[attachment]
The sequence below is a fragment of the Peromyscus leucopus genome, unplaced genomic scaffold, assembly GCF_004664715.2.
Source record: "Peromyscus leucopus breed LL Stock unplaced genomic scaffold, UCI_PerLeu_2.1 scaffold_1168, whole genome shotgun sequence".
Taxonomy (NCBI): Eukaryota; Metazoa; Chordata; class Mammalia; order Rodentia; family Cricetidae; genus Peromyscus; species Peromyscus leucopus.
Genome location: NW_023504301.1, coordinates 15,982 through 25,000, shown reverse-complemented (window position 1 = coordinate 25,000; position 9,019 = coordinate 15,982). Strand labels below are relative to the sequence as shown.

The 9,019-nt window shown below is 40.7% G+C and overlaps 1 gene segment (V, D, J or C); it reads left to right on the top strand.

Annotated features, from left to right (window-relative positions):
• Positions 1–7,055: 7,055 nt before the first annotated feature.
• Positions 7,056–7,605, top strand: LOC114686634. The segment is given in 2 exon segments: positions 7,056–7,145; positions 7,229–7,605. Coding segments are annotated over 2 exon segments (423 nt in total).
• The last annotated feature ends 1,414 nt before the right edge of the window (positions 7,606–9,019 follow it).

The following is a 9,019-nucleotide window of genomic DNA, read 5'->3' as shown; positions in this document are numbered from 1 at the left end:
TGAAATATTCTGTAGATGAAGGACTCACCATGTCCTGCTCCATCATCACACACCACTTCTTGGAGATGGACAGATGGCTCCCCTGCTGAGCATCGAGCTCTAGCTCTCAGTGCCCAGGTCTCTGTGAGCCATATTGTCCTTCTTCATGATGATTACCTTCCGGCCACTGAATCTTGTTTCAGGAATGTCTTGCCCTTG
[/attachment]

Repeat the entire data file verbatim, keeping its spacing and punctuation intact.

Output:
The sequence below is a fragment of the Peromyscus leucopus genome, unplaced genomic scaffold, assembly GCF_004664715.2.
Source record: "Peromyscus leucopus breed LL Stock unplaced genomic scaffold, UCI_PerLeu_2.1 scaffold_1168, whole genome shotgun sequence".
Taxonomy (NCBI): Eukaryota; Metazoa; Chordata; class Mammalia; order Rodentia; family Cricetidae; genus Peromyscus; species Peromyscus leucopus.
Genome location: NW_023504301.1, coordinates 15,982 through 25,000, shown reverse-complemented (window position 1 = coordinate 25,000; position 9,019 = coordinate 15,982). Strand labels below are relative to the sequence as shown.

The 9,019-nt window shown below is 40.7% G+C and overlaps 1 gene segment (V, D, J or C); it reads left to right on the top strand.

Annotated features, from left to right (window-relative positions):
• Positions 1–7,055: 7,055 nt before the first annotated feature.
• Positions 7,056–7,605, top strand: LOC114686634. The segment is given in 2 exon segments: positions 7,056–7,145; positions 7,229–7,605. Coding segments are annotated over 2 exon segments (423 nt in total).
• The last annotated feature ends 1,414 nt before the right edge of the window (positions 7,606–9,019 follow it).

The following is a 9,019-nucleotide window of genomic DNA, read 5'->3' as shown; positions in this document are numbered from 1 at the left end:
TGAAATATTCTGTAGATGAAGGACTCACCATGTCCTGCTCCATCATCACACACCACTTCTTGGAGATGGACAGATGGCTCCCCTGCTGAGCATCGAGCTCTAGCTCTCAGTGCCCAGGTCTCTGTGAGCCATATTGTCCTTCTTCATGATGATTACCTTCCGGCCACTGAATCTTGTTTCAGGAATGTCTTGCCCTTG